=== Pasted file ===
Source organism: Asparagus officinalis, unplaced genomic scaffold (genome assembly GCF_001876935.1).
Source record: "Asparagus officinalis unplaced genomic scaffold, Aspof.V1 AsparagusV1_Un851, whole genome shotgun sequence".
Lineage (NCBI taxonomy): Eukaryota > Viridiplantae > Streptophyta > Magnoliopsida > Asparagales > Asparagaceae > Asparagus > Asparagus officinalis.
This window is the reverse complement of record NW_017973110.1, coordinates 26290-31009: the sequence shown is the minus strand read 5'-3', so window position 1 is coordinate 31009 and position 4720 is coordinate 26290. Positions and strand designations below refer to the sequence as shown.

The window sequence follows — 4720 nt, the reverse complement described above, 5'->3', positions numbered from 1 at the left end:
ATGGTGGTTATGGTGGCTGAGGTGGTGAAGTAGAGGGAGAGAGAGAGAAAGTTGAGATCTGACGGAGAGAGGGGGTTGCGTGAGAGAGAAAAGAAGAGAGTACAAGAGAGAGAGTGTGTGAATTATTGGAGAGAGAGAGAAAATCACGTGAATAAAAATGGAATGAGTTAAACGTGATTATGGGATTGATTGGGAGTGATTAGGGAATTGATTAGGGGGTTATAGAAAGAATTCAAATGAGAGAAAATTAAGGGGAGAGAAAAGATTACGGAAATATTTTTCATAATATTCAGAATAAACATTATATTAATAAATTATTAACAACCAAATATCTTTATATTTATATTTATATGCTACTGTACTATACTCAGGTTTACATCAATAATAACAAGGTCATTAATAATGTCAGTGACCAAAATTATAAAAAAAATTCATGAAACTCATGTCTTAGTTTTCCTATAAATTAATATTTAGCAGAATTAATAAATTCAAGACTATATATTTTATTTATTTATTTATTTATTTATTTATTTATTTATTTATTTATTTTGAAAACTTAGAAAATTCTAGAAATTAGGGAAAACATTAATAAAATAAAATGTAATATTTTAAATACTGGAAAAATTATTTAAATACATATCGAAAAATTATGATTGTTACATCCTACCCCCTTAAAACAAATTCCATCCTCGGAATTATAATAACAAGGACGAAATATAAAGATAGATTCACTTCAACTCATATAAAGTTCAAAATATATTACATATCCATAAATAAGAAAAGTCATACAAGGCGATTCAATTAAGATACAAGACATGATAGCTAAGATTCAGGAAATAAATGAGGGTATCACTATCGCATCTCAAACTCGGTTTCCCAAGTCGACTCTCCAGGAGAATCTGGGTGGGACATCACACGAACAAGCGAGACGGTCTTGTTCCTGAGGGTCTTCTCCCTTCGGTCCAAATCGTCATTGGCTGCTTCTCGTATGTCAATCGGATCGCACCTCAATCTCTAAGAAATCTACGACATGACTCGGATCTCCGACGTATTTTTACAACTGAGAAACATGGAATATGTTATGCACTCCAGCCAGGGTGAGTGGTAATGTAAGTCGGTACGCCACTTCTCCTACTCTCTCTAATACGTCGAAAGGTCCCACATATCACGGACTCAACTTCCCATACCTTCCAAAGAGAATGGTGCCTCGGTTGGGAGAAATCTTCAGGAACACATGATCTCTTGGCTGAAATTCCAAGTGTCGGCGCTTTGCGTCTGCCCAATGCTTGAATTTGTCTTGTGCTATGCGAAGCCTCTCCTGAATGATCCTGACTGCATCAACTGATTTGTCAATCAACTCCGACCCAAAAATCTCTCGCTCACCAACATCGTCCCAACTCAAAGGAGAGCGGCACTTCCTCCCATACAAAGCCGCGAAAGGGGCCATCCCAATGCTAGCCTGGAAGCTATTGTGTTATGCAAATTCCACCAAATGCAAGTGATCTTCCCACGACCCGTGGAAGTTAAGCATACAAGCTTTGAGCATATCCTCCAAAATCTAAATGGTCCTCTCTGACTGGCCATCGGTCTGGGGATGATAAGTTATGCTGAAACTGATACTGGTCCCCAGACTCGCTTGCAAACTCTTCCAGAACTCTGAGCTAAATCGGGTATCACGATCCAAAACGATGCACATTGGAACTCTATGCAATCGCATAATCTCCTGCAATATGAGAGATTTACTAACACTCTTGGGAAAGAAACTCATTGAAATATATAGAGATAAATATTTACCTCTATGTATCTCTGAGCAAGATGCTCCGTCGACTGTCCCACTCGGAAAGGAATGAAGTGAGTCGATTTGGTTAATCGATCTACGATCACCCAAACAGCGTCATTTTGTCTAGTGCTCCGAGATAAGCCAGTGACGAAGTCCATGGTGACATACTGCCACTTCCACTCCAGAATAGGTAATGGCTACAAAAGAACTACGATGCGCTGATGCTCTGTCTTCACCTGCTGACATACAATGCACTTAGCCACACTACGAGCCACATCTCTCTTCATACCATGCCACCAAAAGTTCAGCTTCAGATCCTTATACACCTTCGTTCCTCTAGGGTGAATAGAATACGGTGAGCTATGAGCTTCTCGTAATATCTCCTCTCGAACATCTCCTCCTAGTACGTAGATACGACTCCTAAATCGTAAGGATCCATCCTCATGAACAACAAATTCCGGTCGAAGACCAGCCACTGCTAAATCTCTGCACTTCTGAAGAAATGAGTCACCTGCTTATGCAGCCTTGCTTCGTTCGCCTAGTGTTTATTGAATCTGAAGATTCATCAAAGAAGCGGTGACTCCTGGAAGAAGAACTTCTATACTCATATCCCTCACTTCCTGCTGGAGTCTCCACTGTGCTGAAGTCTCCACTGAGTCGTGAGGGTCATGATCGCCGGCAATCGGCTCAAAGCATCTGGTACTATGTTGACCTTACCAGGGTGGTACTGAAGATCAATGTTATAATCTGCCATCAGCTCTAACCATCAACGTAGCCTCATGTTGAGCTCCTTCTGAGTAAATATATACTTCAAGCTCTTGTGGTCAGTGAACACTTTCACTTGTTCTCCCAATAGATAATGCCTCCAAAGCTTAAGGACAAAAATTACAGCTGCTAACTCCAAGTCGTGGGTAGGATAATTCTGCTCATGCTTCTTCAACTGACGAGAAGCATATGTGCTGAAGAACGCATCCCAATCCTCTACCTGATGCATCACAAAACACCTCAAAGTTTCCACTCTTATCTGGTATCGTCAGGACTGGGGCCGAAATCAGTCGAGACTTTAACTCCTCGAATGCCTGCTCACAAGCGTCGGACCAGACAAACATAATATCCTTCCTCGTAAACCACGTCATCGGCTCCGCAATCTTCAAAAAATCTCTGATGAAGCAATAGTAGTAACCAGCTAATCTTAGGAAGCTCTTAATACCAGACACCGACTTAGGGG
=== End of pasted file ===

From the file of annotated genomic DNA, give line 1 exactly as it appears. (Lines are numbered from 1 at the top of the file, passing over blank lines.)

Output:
Source organism: Asparagus officinalis, unplaced genomic scaffold (genome assembly GCF_001876935.1).